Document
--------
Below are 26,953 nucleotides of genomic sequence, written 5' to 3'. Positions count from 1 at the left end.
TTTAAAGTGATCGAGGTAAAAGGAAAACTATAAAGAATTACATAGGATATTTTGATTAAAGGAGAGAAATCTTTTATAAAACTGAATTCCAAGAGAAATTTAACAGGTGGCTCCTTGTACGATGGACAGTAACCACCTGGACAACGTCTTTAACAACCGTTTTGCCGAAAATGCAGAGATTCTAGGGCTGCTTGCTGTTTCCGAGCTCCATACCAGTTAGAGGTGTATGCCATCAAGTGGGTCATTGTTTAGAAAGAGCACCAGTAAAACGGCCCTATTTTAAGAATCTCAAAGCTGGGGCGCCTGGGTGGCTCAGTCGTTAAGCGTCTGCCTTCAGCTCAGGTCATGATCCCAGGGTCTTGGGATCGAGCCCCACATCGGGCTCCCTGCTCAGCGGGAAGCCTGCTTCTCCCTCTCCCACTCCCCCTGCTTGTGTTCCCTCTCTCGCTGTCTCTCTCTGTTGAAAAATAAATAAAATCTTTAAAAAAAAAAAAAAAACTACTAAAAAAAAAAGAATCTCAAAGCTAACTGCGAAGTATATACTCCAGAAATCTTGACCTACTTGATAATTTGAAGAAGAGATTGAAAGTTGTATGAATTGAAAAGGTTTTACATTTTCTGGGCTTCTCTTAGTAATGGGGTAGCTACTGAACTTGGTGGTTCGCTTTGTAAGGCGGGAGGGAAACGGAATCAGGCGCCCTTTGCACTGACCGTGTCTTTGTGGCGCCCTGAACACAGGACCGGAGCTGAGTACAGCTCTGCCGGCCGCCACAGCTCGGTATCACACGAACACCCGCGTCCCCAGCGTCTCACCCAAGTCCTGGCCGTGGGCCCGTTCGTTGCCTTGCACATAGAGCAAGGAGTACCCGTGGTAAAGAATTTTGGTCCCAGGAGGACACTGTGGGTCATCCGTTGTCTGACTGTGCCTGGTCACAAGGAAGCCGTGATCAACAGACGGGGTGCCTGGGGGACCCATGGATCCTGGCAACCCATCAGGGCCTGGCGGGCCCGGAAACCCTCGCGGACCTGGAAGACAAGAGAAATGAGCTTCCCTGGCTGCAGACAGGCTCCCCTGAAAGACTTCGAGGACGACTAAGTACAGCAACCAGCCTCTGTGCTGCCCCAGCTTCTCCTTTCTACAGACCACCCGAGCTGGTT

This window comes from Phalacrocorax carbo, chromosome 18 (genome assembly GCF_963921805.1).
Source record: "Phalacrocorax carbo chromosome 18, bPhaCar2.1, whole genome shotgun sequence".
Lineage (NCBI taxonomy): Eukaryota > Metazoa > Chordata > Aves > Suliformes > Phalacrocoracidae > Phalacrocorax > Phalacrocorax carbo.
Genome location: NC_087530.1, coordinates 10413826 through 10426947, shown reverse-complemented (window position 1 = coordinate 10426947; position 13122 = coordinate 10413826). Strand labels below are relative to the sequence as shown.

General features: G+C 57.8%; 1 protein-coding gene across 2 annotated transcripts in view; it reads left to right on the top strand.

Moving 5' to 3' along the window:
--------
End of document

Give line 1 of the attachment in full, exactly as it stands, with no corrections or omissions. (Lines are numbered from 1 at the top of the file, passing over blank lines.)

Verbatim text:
Below are 26,953 nucleotides of genomic sequence, written 5' to 3'. Positions count from 1 at the left end.